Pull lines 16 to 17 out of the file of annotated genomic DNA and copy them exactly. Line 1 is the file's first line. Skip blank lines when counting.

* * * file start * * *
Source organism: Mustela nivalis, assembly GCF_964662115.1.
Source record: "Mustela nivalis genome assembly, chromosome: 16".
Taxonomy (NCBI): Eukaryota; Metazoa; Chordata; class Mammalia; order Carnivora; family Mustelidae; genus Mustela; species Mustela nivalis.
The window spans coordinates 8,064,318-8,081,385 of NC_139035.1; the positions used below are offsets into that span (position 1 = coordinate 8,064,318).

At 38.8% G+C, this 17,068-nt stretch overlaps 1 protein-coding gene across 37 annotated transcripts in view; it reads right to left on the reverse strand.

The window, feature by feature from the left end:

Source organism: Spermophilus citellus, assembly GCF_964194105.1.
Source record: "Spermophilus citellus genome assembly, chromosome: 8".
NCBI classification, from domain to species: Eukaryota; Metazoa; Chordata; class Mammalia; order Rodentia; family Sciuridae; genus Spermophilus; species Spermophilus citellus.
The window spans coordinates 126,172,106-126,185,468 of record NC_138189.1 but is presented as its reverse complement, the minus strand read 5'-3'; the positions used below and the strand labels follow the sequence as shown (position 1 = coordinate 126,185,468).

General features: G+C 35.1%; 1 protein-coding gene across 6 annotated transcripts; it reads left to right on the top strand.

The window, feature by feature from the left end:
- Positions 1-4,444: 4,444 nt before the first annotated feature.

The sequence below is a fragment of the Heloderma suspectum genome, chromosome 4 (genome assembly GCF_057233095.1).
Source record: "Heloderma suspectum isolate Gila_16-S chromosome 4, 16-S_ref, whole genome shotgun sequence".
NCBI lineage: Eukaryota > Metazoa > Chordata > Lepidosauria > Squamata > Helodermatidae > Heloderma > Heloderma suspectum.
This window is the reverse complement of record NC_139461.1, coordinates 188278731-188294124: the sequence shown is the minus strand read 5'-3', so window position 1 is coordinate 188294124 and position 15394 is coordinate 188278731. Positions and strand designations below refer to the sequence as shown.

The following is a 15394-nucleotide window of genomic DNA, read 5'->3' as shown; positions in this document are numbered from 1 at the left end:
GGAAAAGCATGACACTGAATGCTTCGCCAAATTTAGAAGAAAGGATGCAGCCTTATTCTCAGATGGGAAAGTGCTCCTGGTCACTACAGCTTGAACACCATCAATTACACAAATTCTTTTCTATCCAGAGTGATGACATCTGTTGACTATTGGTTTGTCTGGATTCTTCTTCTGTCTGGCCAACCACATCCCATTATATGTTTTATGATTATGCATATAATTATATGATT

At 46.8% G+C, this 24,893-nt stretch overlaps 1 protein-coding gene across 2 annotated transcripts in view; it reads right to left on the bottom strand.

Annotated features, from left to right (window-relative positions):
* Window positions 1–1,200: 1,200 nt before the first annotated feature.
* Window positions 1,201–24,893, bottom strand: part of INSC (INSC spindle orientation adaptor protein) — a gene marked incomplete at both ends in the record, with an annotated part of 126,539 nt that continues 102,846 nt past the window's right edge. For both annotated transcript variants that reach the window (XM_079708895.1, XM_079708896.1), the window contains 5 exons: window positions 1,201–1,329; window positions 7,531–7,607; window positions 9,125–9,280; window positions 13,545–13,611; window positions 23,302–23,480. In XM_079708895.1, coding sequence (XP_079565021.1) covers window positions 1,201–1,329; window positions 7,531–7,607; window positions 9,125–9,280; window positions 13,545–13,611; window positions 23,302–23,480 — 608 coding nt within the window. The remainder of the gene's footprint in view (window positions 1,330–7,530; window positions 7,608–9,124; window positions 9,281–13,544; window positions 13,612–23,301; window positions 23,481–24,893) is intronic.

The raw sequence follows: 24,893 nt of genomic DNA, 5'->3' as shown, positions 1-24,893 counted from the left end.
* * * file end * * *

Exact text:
NCBI lineage: Eukaryota > Metazoa > Chordata > Lepidosauria > Squamata > Helodermatidae > Heloderma > Heloderma suspectum.
This window is the reverse complement of record NC_139461.1, coordinates 188278731-188294124: the sequence shown is the minus strand read 5'-3', so window position 1 is coordinate 188294124 and position 15394 is coordinate 188278731. Positions and strand designations below refer to the sequence as shown.